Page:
JUnit 5 Gradle Example

Running Tests with Gradle

In this JUnit 5 Gradle example, we will learn how to get the required dependencies for writing JUnit 5 tests with Gradle. Also, we will learn how to configure the JUnit Gradle plugin to run the tests.

This article is part of the JUnit 5 Tutorial.

Required dependencies

Update 18th of June 2018: Beginning from Gradle 4.6 there is now native support for JUnit Jupiter. This means that the configuration is now easier.

Update 1st of March 2019: Beginning from JUnit Jupiter 5.4.0 there is now an aggregator artifact junit-jupiter that transitively pulls in dependencies on junit-jupiter-api, junit-jupiter-params, and junit-jupiter-engine for simplified dependency management. This means that we don’t need additional dependencies to be able to write parameterized tests.

First, to be able to write JUnit 5 tests we need the junit-jupiter artifact as a dependency in build.gradle:

dependencies {
    testImplementation("org.junit.jupiter:junit-jupiter:5.7.0")
}

Now all we need is to tell to use the JUnit platform in the tests:

test {
    useJUnitPlatform()
}

Now we have the most basic setup for writing and running JUnit 5 tests with Gradle.

Configuration prior to Gradle 4.6 and JUnit Jupiter 5.4.0

To be able to write JUnit 5 tests we need the junit-jupiter-api artifact as a dependency:

dependencies {
    testImplementation("org.junit.jupiter:junit-jupiter-api:5.3.2")
}

In addition, when using Gradle 4.5 or older, to be able to run JUnit 5 tests we have to configure the JUnit Gradle plugin:

buildscript {
    repositories {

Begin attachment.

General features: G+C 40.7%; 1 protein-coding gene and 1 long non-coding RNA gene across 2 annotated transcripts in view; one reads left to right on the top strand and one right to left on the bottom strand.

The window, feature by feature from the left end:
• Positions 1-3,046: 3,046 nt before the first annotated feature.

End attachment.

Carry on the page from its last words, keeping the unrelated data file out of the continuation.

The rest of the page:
mavenCentral()
    }
    dependencies {
        classpath 'org.junit.platform:junit-platform-gradle-plugin:1.3.2'
    }
}

apply plugin: 'org.junit.platform.gradle.plugin'

We also need the JUnit Jupiter test engine in the test runtime classpath like shown before.

Now we have the setup for writing and running JUnit 5 tests with older versions of Gradle.

Running tests

The JUnit Gradle plugin discovers tests under src/test/java directory by default.

Let’s check if our configuration works by adding a very simple test that does nothing:

class GradleExampleTest {

    @Test
    void shouldRun() {

    }
}

Now we can run our tests on the command line with:

$ gradle test

We should see output similar to this:

:test
BUILD SUCCESSFUL in 2s

There we go! JUnit Gradle plugin is now running our tests.

Summary

In this JUnit 5 Gradle example we have learned how to add the required dependency for writing JUnit 5 tests and how to configure JUnit Gradle plugin to be able to run the tests.

The example code for this guide can be found on GitHub.

Arho Huttunen
Arho Huttunen
Software Craftsman

A software professional seeking for continuous improvement. Obsessed with test automation and sustainable development.

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